“I live in an apartment in Binjiang district, sharing with models who work for the same agency. That’s my home in China and my agency is like my family. A lot of models have to share rooms and are all crammed in together but fortunately I have my own space.”
Given the nature of his work, Germán has few material possessions, tending to live out of a suitcase.
“The truth is, I have fewer things every day! I used to pack a lot and on my recent trip to South Africa I was allowed two suitcases weighing up to 32 kilos but I took one that only weighed 20.
“I always pack my best clothes for castings as well as my mate gourd and yerba! Drinking mate always starts off a chat with someone so it helps me to integrate. I love showing off something that’s so typical from my country and normal for me but unusual for others I love that exchange. And I’ve converted a few people to it as I like to share it rather than drink it on my own!”
As for communication, getting to grips with language is obviously a challenge, though Germán takes the mission seriously wherever he travels.
He says: “At work I tend to speak in English and my booker will usually translate into Mandarin for me. But I learn a little of the language wherever I live because it’s important to show respect and not depend on someone else all the time. These days I can understand most of what goes on when I am working. It’s important to me that I can do so, and while it’s not so hard to speak, yes, it is hard to read and write. But I take a taxi, go shopping, do everyday things and even haggle in Mandarin!”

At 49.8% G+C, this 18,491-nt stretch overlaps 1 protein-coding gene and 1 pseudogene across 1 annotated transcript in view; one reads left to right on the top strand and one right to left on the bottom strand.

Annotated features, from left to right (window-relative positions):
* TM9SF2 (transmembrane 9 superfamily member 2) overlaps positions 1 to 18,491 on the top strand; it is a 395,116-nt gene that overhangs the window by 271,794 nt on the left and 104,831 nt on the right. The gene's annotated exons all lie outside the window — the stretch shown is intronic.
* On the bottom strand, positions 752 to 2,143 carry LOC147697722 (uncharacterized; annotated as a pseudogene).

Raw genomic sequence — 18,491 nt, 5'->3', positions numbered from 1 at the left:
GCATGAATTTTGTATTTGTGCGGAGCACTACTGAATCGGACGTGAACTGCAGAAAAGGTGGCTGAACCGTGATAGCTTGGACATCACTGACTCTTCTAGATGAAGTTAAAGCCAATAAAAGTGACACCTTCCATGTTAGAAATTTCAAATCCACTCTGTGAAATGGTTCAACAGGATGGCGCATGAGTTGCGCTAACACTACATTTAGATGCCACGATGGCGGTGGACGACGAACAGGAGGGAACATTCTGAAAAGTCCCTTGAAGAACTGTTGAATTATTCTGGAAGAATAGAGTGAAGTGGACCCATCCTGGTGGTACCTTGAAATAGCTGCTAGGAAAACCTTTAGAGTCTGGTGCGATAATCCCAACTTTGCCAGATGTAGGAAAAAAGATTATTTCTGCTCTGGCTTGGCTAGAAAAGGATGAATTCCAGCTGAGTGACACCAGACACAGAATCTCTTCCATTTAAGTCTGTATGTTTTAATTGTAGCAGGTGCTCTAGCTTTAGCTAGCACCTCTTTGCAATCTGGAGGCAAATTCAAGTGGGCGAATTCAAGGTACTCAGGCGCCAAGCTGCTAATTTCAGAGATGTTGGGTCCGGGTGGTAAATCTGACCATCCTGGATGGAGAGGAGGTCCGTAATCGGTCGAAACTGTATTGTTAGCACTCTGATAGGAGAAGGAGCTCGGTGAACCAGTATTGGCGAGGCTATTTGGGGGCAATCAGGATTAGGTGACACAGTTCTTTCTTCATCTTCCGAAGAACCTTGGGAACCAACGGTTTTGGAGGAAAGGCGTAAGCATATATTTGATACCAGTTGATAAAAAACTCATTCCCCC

In his spare time, Germán likes to make the most of China’s great outdoors
“I love going hiking in Hanjo because the countryside is amazing. I climbed the Yellow Mountains three times; in spring, summer and autumn. I also like dining out in nice restaurants as well as eating street food. These days my stomach can handle pretty much anything!
“I also go out with friends who are models to nightclubs; here they give us everything and basically pay us to go out. That’s how models who don’t get much work, live they get paid to go out.”
Of the areas Germán has visited, Beijing stands out as a highlight.
He says: “The Chinese aren’t really into their culture, building whole neighbourhoods based on France, for example, and even have their own Eiffel Tower. Europe and the US is very aspirational and the Chinese don’t look after their own culture. But in Beijing you can still find the real China. Long distances, big spaces, it’s all very imperial. I went there with my mum and we saw everything we could: the palaces and temples are incredible.”
As for his most Chinese characteristic, Germán says he’s professionally extremely disciplined.
“I’m more addicted to my work than ever and want to earn money! That’s the Chinese mentality. They think a lot about making money and improving their country. They don’t have time to be happy; they simply want to generate money.”
And, besides his friends and family, Germán misses the flavour of Argentina.
“I’m not that carnivorous but I often miss my dad’s asado. And bread! We don’t get good bread on the table every day. Things that are basic for many people but I just can’t get here.”